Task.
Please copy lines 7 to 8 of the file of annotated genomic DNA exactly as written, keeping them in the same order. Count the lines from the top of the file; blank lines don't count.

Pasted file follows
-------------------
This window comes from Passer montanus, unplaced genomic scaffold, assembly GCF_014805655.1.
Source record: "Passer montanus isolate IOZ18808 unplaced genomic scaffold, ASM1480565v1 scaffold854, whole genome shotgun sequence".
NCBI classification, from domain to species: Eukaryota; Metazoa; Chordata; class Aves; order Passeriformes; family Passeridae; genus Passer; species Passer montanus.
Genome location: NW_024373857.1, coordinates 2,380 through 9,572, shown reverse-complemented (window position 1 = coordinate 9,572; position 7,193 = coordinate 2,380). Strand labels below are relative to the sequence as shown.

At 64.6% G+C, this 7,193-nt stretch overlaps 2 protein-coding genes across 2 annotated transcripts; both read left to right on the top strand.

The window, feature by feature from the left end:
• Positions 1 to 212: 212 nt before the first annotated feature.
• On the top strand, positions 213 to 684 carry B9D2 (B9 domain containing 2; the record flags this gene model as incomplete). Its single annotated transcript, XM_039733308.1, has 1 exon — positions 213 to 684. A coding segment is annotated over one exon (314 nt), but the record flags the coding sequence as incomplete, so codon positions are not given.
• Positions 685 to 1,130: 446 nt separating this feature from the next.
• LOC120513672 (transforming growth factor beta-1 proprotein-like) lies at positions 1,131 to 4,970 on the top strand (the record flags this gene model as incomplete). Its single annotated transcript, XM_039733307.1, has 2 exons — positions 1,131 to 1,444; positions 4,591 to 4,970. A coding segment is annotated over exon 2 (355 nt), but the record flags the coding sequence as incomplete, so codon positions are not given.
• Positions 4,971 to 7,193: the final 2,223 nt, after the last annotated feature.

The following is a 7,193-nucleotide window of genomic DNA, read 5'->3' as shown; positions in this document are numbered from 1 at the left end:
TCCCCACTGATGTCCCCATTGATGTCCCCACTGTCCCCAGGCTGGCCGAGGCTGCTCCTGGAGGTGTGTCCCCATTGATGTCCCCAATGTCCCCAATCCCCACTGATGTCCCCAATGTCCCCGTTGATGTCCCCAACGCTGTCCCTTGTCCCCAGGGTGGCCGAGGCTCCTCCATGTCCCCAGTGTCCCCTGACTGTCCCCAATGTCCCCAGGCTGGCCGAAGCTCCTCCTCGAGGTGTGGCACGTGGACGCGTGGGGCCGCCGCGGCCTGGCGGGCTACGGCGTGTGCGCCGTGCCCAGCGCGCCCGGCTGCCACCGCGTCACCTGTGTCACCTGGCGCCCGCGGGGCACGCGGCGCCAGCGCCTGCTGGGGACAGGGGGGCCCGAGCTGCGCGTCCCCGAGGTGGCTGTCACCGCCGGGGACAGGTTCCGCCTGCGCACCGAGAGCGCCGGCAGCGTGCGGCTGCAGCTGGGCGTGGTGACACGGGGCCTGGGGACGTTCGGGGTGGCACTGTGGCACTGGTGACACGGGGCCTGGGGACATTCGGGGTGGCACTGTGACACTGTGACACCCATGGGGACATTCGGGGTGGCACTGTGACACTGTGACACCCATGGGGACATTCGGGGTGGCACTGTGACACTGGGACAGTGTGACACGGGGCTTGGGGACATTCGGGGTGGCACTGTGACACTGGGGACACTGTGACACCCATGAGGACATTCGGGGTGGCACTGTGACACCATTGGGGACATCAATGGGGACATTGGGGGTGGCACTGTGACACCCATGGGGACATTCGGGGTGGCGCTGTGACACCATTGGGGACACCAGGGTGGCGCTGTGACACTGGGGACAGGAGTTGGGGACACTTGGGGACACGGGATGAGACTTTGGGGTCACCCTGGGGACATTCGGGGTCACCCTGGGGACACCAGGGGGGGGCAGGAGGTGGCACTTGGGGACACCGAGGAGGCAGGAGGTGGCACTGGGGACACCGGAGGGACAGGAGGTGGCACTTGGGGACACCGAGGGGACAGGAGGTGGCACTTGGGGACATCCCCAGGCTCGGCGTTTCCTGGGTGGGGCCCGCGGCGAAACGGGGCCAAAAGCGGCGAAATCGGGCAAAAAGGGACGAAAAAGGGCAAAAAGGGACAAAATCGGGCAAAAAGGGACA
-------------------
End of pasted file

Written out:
• Positions 1 to 212: 212 nt before the first annotated feature.
• On the top strand, positions 213 to 684 carry B9D2 (B9 domain containing 2; the record flags this gene model as incomplete). Its single annotated transcript, XM_039733308.1, has 1 exon — positions 213 to 684. A coding segment is annotated over one exon (314 nt), but the record flags the coding sequence as incomplete, so codon positions are not given.